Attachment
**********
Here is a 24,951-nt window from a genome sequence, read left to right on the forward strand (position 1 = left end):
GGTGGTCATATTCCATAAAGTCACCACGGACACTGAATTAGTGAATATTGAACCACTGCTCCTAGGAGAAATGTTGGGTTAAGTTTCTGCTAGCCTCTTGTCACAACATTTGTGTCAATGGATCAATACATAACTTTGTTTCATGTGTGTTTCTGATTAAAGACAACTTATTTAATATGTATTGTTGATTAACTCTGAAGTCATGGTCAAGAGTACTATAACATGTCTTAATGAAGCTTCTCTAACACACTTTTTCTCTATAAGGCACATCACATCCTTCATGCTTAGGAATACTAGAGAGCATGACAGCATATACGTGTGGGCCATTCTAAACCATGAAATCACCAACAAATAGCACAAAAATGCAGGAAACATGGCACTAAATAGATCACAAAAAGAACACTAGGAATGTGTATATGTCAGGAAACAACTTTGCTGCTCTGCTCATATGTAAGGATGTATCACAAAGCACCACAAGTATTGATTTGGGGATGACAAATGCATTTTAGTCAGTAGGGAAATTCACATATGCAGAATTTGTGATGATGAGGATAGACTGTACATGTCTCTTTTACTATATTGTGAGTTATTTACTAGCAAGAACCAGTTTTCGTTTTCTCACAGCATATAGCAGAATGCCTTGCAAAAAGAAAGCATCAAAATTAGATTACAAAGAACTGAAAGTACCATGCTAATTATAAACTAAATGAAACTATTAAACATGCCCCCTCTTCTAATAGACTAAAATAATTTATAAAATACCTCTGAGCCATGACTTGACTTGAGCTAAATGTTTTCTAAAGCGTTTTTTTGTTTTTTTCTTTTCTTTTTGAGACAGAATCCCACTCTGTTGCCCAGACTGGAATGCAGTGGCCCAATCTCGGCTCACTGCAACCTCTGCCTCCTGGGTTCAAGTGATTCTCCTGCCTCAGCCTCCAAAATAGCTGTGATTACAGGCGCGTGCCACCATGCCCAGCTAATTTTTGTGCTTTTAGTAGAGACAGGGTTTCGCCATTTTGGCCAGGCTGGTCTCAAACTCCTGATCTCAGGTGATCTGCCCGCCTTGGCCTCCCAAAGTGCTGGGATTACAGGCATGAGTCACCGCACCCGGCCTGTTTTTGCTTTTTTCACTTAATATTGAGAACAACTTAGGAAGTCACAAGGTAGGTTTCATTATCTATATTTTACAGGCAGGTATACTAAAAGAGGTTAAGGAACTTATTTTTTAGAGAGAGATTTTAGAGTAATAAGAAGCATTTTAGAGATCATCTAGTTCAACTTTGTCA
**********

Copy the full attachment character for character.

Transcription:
Here is a 24,951-nt window from a genome sequence, read left to right on the forward strand (position 1 = left end):
GGTGGTCATATTCCATAAAGTCACCACGGACACTGAATTAGTGAATATTGAACCACTGCTCCTAGGAGAAATGTTGGGTTAAGTTTCTGCTAGCCTCTTGTCACAACATTTGTGTCAATGGATCAATACATAACTTTGTTTCATGTGTGTTTCTGATTAAAGACAACTTATTTAATATGTATTGTTGATTAACTCTGAAGTCATGGTCAAGAGTACTATAACATGTCTTAATGAAGCTTCTCTAACACACTTTTTCTCTATAAGGCACATCACATCCTTCATGCTTAGGAATACTAGAGAGCATGACAGCATATACGTGTGGGCCATTCTAAACCATGAAATCACCAACAAATAGCACAAAAATGCAGGAAACATGGCACTAAATAGATCACAAAAAGAACACTAGGAATGTGTATATGTCAGGAAACAACTTTGCTGCTCTGCTCATATGTAAGGATGTATCACAAAGCACCACAAGTATTGATTTGGGGATGACAAATGCATTTTAGTCAGTAGGGAAATTCACATATGCAGAATTTGTGATGATGAGGATAGACTGTACATGTCTCTTTTACTATATTGTGAGTTATTTACTAGCAAGAACCAGTTTTCGTTTTCTCACAGCATATAGCAGAATGCCTTGCAAAAAGAAAGCATCAAAATTAGATTACAAAGAACTGAAAGTACCATGCTAATTATAAACTAAATGAAACTATTAAACATGCCCCCTCTTCTAATAGACTAAAATAATTTATAAAATACCTCTGAGCCATGACTTGACTTGAGCTAAATGTTTTCTAAAGCGTTTTTTTGTTTTTTTCTTTTCTTTTTGAGACAGAATCCCACTCTGTTGCCCAGACTGGAATGCAGTGGCCCAATCTCGGCTCACTGCAACCTCTGCCTCCTGGGTTCAAGTGATTCTCCTGCCTCAGCCTCCAAAATAGCTGTGATTACAGGCGCGTGCCACCATGCCCAGCTAATTTTTGTGCTTTTAGTAGAGACAGGGTTTCGCCATTTTGGCCAGGCTGGTCTCAAACTCCTGATCTCAGGTGATCTGCCCGCCTTGGCCTCCCAAAGTGCTGGGATTACAGGCATGAGTCACCGCACCCGGCCTGTTTTTGCTTTTTTCACTTAATATTGAGAACAACTTAGGAAGTCACAAGGTAGGTTTCATTATCTATATTTTACAGGCAGGTATACTAAAAGAGGTTAAGGAACTTATTTTTTAGAGAGAGATTTTAGAGTAATAAGAAGCATTTTAGAGATCATCTAGTTCAACTTTGTCA